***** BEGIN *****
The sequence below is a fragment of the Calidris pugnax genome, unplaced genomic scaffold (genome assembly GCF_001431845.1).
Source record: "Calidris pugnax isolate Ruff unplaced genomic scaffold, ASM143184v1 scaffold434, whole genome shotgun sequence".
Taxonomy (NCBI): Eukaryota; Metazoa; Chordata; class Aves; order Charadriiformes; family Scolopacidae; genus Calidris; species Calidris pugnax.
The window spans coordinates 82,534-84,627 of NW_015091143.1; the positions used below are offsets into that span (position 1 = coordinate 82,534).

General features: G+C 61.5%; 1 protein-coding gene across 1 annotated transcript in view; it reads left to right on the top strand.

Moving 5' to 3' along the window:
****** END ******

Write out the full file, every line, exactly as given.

The sequence below is a fragment of the Calidris pugnax genome, unplaced genomic scaffold (genome assembly GCF_001431845.1).
Source record: "Calidris pugnax isolate Ruff unplaced genomic scaffold, ASM143184v1 scaffold434, whole genome shotgun sequence".
Taxonomy (NCBI): Eukaryota; Metazoa; Chordata; class Aves; order Charadriiformes; family Scolopacidae; genus Calidris; species Calidris pugnax.
The window spans coordinates 82,534-84,627 of NW_015091143.1; the positions used below are offsets into that span (position 1 = coordinate 82,534).

General features: G+C 61.5%; 1 protein-coding gene across 1 annotated transcript in view; it reads left to right on the top strand.

Moving 5' to 3' along the window: